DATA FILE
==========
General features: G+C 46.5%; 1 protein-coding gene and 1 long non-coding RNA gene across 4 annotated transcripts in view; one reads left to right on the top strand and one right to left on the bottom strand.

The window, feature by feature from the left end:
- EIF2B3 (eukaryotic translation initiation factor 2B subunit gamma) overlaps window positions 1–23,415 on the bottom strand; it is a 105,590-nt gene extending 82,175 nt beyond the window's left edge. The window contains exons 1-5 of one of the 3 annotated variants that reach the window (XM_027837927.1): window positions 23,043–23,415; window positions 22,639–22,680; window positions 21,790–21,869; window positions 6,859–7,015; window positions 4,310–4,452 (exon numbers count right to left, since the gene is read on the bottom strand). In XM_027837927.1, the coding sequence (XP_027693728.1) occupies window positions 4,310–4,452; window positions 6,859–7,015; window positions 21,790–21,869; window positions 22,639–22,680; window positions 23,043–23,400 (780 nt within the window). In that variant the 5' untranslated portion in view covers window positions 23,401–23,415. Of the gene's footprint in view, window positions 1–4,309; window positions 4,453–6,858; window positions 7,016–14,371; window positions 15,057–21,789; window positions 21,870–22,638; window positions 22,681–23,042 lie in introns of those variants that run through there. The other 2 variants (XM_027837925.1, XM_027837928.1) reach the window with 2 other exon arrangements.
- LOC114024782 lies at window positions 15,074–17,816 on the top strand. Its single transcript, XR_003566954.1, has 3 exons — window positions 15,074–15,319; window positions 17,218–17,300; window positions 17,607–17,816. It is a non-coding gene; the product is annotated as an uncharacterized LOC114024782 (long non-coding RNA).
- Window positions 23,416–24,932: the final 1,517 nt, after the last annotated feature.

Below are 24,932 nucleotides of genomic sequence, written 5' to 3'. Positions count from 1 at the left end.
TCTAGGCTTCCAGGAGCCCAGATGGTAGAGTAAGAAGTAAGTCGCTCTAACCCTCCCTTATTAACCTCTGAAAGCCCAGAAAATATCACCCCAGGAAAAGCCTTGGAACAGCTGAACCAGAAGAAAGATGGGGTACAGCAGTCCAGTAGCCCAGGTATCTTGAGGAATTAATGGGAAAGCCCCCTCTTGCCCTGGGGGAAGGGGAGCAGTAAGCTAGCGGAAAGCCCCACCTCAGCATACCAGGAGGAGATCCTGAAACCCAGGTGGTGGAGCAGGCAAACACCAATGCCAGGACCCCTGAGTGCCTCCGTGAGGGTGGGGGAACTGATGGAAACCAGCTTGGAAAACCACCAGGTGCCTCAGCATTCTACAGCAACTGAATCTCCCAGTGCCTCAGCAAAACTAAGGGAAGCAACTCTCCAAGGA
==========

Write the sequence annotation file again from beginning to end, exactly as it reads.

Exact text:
General features: G+C 46.5%; 1 protein-coding gene and 1 long non-coding RNA gene across 4 annotated transcripts in view; one reads left to right on the top strand and one right to left on the bottom strand.

The window, feature by feature from the left end:
- EIF2B3 (eukaryotic translation initiation factor 2B subunit gamma) overlaps window positions 1–23,415 on the bottom strand; it is a 105,590-nt gene extending 82,175 nt beyond the window's left edge. The window contains exons 1-5 of one of the 3 annotated variants that reach the window (XM_027837927.1): window positions 23,043–23,415; window positions 22,639–22,680; window positions 21,790–21,869; window positions 6,859–7,015; window positions 4,310–4,452 (exon numbers count right to left, since the gene is read on the bottom strand). In XM_027837927.1, the coding sequence (XP_027693728.1) occupies window positions 4,310–4,452; window positions 6,859–7,015; window positions 21,790–21,869; window positions 22,639–22,680; window positions 23,043–23,400 (780 nt within the window). In that variant the 5' untranslated portion in view covers window positions 23,401–23,415. Of the gene's footprint in view, window positions 1–4,309; window positions 4,453–6,858; window positions 7,016–14,371; window positions 15,057–21,789; window positions 21,870–22,638; window positions 22,681–23,042 lie in introns of those variants that run through there. The other 2 variants (XM_027837925.1, XM_027837928.1) reach the window with 2 other exon arrangements.
- LOC114024782 lies at window positions 15,074–17,816 on the top strand. Its single transcript, XR_003566954.1, has 3 exons — window positions 15,074–15,319; window positions 17,218–17,300; window positions 17,607–17,816. It is a non-coding gene; the product is annotated as an uncharacterized LOC114024782 (long non-coding RNA).
- Window positions 23,416–24,932: the final 1,517 nt, after the last annotated feature.

Below are 24,932 nucleotides of genomic sequence, written 5' to 3'. Positions count from 1 at the left end.
TCTAGGCTTCCAGGAGCCCAGATGGTAGAGTAAGAAGTAAGTCGCTCTAACCCTCCCTTATTAACCTCTGAAAGCCCAGAAAATATCACCCCAGGAAAAGCCTTGGAACAGCTGAACCAGAAGAAAGATGGGGTACAGCAGTCCAGTAGCCCAGGTATCTTGAGGAATTAATGGGAAAGCCCCCTCTTGCCCTGGGGGAAGGGGAGCAGTAAGCTAGCGGAAAGCCCCACCTCAGCATACCAGGAGGAGATCCTGAAACCCAGGTGGTGGAGCAGGCAAACACCAATGCCAGGACCCCTGAGTGCCTCCGTGAGGGTGGGGGAACTGATGGAAACCAGCTTGGAAAACCACCAGGTGCCTCAGCATTCTACAGCAACTGAATCTCCCAGTGCCTCAGCAAAACTAAGGGAAGCAACTCTCCAAGGA